HWI and its organizational precursors have been studying the fall raptor migration in the Goshute Mountains of northeastern Nevada since 1980 when HWI founder Steve Hoffman and colleagues first began banding at the site. Standardized counts were begun in 1983 and have continued each year since. This is one of the longest running standardized migration-monitoring efforts in the West. This project runs from 15 August through 5 November each year. Annual counts typically range between 10,000-25,000 migrants of up to 18 species, making this one of the largest concentrations in the western U.S. and Canada.
The Goshute count monitors long-term trends in populations of raptors using the Intermountain Flyway. In 2009, HWI conducted or co-sponsored 10 long-term standardized migration counts in 7 states and Veracruz, Mexico. The information gathered in these studies enables us to better understand the life histories, ecology, status, and conservation needs of raptor populations in North America. Because raptors are top-level predators, occupy large home ranges, inhabit most ecosystems, and are sensitive to environmental contamination and other human disturbances, they serve as important biological indicators of ecosystem health. Moreover, due to the remoteness and widespread distribution of most raptor populations, migration counts likely represent the most cost-effective and efficient method for monitoring the regional status and trends of multiple raptor species.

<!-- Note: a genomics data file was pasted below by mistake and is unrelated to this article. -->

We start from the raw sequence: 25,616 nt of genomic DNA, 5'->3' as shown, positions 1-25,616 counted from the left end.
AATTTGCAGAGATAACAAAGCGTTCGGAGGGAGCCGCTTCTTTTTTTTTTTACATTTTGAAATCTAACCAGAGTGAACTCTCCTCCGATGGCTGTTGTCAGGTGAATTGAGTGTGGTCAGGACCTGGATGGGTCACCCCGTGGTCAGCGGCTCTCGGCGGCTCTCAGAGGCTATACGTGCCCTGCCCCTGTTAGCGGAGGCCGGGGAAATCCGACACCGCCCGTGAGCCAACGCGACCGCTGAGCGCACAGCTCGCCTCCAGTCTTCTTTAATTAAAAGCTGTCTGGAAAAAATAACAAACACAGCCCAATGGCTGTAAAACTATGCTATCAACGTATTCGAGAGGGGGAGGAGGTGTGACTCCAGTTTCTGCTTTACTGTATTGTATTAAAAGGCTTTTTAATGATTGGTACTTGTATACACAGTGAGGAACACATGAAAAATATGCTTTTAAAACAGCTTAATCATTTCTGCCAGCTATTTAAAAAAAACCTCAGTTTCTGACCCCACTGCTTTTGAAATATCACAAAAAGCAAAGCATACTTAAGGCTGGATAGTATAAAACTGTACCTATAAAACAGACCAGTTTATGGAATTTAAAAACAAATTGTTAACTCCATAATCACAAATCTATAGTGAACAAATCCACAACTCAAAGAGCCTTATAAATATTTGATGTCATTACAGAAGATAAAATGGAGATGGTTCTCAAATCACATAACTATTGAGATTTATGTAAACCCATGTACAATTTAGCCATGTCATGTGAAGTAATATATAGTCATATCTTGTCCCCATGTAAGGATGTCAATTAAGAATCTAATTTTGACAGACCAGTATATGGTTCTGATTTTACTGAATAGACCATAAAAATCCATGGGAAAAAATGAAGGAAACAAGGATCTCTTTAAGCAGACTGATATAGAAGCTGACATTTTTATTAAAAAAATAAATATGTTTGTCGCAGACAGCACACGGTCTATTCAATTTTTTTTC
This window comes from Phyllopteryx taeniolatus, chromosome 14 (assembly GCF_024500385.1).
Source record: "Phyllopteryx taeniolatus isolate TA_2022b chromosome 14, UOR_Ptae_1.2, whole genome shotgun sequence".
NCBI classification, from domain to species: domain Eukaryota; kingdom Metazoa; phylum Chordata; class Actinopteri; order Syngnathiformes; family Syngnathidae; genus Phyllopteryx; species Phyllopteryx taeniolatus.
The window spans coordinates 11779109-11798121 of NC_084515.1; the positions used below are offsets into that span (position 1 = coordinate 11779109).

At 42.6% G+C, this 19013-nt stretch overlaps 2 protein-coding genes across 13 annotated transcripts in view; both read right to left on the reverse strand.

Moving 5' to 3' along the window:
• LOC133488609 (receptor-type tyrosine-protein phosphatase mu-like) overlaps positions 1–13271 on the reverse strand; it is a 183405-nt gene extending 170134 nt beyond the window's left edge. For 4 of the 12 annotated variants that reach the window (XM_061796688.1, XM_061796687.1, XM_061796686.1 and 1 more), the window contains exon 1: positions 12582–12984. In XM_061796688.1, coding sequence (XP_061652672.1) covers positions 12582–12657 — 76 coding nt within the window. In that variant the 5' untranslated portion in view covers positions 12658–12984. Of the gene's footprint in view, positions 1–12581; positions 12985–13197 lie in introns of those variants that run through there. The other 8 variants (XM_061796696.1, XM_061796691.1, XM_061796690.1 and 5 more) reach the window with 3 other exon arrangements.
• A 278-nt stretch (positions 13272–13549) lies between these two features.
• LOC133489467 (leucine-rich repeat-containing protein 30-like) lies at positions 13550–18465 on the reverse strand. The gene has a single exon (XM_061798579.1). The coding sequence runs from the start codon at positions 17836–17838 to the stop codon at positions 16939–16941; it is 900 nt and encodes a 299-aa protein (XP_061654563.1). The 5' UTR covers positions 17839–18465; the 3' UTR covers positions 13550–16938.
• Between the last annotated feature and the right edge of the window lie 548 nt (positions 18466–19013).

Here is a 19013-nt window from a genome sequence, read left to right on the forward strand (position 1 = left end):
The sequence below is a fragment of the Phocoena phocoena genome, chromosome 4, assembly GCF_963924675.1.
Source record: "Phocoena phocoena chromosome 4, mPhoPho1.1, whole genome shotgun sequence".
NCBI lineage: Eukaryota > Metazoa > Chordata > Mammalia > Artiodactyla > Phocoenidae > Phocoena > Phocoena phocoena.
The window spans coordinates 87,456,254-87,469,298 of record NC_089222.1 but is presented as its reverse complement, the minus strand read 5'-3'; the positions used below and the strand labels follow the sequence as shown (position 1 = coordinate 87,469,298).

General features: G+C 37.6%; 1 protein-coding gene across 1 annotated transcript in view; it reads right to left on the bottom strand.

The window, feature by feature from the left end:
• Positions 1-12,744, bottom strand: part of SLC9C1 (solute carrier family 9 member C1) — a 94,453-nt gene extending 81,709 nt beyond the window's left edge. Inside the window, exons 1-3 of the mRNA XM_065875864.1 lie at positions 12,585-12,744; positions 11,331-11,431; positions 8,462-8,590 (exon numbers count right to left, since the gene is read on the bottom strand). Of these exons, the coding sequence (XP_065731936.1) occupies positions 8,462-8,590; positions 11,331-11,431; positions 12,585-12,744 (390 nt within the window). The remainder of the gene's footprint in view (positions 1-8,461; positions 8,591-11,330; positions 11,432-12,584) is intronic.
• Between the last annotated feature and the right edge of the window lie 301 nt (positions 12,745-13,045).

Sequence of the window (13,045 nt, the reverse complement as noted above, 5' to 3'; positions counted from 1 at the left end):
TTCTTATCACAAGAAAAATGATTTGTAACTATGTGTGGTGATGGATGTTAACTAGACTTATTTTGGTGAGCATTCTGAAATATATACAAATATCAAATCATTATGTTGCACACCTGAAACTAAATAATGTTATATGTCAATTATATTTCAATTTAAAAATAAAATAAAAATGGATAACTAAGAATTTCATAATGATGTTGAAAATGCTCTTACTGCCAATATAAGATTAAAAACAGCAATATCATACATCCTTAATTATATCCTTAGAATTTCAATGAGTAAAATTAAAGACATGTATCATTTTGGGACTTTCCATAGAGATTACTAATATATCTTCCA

HWI's banding operations provide additional valuable information about migratory routes, breeding and wintering distribution, and the variations and health of individual raptors. More than 55,000 raptors have been banded at this site since 1980. In 1999, HWI also began tracking raptors banded in the Goshutes using satellite telemetry to learn even more about the breeding and wintering distributions and migratory habits of selected species.
HWI also initiated a migration-banding study of Flammulated Owls in the Goshutes in 2003, which continued each year through 2008 and resulted in the capture of more than 250 Flammulated Owls, as well as hundreds of Northern Saw-Whet Owls.